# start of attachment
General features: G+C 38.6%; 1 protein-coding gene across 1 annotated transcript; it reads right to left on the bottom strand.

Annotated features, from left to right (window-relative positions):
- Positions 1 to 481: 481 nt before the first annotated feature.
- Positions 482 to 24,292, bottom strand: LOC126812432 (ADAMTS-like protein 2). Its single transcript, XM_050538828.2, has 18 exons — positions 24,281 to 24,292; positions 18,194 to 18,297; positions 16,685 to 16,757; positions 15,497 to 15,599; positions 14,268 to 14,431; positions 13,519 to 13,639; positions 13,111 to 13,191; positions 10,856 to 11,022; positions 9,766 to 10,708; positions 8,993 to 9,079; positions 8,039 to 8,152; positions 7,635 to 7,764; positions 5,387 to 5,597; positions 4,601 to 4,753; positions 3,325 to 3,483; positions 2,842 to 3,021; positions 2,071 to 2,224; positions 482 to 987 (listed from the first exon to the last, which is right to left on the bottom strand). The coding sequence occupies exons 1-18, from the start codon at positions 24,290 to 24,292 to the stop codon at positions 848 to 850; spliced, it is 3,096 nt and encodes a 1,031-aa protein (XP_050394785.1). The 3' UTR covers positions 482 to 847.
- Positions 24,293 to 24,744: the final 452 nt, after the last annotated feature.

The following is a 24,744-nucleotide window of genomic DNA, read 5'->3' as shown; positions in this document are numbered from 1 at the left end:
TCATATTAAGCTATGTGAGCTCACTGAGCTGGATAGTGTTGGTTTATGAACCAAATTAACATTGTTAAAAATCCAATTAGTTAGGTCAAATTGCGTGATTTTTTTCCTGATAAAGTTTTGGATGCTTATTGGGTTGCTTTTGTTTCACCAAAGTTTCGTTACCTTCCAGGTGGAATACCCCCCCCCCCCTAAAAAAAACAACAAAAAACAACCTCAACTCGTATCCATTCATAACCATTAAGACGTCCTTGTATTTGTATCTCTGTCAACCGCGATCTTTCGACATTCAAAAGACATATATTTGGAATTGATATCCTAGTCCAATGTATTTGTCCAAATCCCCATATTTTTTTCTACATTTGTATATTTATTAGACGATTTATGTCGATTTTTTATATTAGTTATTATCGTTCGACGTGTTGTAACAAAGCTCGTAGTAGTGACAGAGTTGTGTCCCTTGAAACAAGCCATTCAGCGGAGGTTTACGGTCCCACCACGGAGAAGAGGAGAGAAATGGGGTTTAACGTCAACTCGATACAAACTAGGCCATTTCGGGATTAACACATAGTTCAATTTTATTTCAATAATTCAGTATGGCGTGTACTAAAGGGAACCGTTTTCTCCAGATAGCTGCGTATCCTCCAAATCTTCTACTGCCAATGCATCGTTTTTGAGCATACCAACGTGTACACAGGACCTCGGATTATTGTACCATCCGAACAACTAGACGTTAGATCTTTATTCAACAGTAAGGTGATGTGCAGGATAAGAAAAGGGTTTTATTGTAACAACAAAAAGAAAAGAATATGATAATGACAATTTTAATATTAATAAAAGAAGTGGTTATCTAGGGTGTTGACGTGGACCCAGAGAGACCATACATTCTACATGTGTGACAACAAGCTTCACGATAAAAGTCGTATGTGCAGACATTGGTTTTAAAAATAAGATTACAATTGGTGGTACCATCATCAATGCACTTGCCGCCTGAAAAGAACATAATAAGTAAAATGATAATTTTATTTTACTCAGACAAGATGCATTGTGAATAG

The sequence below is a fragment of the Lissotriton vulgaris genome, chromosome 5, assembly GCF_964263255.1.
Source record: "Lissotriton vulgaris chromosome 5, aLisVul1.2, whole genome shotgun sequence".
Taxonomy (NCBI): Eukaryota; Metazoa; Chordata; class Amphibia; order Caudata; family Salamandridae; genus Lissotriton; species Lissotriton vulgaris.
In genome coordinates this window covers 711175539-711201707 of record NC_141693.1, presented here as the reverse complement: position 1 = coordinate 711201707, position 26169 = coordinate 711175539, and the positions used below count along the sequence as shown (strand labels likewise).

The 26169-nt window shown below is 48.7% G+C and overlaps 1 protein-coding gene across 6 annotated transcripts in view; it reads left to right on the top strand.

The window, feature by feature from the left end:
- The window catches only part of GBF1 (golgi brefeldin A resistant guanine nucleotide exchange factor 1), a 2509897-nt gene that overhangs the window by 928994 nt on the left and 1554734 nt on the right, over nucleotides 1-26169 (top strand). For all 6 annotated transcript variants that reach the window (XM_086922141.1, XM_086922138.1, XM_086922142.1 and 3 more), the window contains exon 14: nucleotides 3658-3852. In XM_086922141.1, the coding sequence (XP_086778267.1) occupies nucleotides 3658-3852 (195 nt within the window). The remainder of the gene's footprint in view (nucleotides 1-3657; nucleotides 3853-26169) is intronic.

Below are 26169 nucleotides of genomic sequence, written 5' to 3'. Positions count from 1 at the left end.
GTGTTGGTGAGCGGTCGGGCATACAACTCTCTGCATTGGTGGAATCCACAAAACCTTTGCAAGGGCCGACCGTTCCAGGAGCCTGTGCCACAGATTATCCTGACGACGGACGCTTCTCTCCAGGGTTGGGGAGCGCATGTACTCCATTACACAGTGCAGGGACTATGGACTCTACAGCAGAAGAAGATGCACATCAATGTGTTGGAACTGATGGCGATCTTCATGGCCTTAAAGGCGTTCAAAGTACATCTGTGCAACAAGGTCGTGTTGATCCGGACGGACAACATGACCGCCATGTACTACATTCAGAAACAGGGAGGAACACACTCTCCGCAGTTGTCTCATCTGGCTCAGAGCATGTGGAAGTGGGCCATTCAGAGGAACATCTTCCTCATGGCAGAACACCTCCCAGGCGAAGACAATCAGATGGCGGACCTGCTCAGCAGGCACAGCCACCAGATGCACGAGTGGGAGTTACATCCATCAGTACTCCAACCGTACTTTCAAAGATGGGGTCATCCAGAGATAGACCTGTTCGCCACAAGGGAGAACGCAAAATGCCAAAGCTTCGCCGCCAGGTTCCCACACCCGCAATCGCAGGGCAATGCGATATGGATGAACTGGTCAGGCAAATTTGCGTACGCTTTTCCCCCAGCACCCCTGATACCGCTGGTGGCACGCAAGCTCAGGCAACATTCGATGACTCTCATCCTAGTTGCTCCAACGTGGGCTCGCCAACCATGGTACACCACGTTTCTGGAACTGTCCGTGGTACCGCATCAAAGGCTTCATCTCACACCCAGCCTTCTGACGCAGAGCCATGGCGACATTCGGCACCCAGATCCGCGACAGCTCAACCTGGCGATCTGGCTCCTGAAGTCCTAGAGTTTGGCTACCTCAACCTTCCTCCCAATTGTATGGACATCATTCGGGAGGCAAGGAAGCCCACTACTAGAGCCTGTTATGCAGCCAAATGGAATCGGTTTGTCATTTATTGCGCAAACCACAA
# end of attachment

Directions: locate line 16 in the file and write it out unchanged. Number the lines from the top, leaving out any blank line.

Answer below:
GTGTTGGTGAGCGGTCGGGCATACAACTCTCTGCATTGGTGGAATCCACAAAACCTTTGCAAGGGCCGACCGTTCCAGGAGCCTGTGCCACAGATTATCCTGACGACGGACGCTTCTCTCCAGGGTTGGGGAGCGCATGTACTCCATTACACAGTGCAGGGACTATGGACTCTACAGCAGAAGAAGATGCACATCAATGTGTTGGAACTGATGGCGATCTTCATGGCCTTAAAGGCGTTCAAAGTACATCTGTGCAACAAGGTCGTGTTGATCCGGACGGACAACATGACCGCCATGTACTACATTCAGAAACAGGGAGGAACACACTCTCCGCAGTTGTCTCATCTGGCTCAGAGCATGTGGAAGTGGGCCATTCAGAGGAACATCTTCCTCATGGCAGAACACCTCCCAGGCGAAGACAATCAGATGGCGGACCTGCTCAGCAGGCACAGCCACCAGATGCACGAGTGGGAGTTACATCCATCAGTACTCCAACCGTACTTTCAAAGATGGGGTCATCCAGAGATAGACCTGTTCGCCACAAGGGAGAACGCAAAATGCCAAAGCTTCGCCGCCAGGTTCCCACACCCGCAATCGCAGGGCAATGCGATATGGATGAACTGGTCAGGCAAATTTGCGTACGCTTTTCCCCCAGCACCCCTGATACCGCTGGTGGCACGCAAGCTCAGGCAACATTCGATGACTCTCATCCTAGTTGCTCCAACGTGGGCTCGCCAACCATGGTACACCACGTTTCTGGAACTGTCCGTGGTACCGCATCAAAGGCTTCATCTCACACCCAGCCTTCTGACGCAGAGCCATGGCGACATTCGGCACCCAGATCCGCGACAGCTCAACCTGGCGATCTGGCTCCTGAAGTCCTAGAGTTTGGCTACCTCAACCTTCCTCCCAATTGTATGGACATCATTCGGGAGGCAAGGAAGCCCACTACTAGAGCCTGTTATGCAGCCAAATGGAATCGGTTTGTCATTTATTGCGCAAACCACAA